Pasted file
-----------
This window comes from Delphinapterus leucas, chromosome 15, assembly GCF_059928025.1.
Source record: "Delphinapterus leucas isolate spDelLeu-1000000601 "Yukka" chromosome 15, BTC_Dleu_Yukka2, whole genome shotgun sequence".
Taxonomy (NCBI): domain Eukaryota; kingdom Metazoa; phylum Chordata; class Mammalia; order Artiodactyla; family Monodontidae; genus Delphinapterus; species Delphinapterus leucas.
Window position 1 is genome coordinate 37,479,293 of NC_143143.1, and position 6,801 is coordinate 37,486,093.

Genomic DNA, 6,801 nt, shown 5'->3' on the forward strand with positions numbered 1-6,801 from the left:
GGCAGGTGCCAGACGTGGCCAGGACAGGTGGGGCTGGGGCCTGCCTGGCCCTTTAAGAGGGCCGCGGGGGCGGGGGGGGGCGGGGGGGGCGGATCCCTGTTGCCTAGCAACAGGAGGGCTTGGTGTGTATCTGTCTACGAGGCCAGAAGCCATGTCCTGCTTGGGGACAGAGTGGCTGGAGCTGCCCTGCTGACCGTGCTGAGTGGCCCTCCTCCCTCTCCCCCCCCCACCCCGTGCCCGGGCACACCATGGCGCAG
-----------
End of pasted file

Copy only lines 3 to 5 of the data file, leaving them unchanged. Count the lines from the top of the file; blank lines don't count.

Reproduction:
Taxonomy (NCBI): domain Eukaryota; kingdom Metazoa; phylum Chordata; class Mammalia; order Artiodactyla; family Monodontidae; genus Delphinapterus; species Delphinapterus leucas.
Window position 1 is genome coordinate 37,479,293 of NC_143143.1, and position 6,801 is coordinate 37,486,093.

Genomic DNA, 6,801 nt, shown 5'->3' on the forward strand with positions numbered 1-6,801 from the left: